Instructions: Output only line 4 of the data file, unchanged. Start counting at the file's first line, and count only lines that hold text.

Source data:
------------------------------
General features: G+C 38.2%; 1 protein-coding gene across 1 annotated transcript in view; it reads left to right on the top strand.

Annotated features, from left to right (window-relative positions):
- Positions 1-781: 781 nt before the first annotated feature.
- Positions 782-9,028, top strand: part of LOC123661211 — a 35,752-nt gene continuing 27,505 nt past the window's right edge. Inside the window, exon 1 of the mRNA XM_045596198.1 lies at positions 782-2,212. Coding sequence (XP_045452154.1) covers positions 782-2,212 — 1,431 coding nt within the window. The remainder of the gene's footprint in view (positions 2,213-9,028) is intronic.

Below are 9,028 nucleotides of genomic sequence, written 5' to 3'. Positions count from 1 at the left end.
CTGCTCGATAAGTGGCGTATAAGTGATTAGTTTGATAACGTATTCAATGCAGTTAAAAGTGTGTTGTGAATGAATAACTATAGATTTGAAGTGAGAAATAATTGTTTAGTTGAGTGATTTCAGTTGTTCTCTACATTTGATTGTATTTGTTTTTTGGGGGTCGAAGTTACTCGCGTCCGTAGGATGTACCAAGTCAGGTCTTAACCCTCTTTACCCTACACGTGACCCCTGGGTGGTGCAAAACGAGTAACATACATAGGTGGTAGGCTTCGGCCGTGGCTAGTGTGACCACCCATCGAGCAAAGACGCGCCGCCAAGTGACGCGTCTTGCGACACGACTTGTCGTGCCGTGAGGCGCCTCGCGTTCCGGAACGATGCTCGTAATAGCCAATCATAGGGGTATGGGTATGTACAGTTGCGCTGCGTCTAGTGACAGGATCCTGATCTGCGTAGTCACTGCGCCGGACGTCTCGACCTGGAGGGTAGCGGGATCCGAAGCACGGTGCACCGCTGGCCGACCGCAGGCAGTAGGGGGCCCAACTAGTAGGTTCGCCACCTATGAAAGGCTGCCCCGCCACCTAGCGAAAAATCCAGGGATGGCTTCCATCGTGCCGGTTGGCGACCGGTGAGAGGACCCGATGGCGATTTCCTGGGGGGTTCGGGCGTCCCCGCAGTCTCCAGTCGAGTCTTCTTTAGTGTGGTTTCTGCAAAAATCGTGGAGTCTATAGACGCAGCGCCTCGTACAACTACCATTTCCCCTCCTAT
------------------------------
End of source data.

- Positions 782-9,028, top strand: part of LOC123661211 — a 35,752-nt gene continuing 27,505 nt past the window's right edge. Inside the window, exon 1 of the mRNA XM_045596198.1 lies at positions 782-2,212. Coding sequence (XP_045452154.1) covers positions 782-2,212 — 1,431 coding nt within the window. The remainder of the gene's footprint in view (positions 2,213-9,028) is intronic.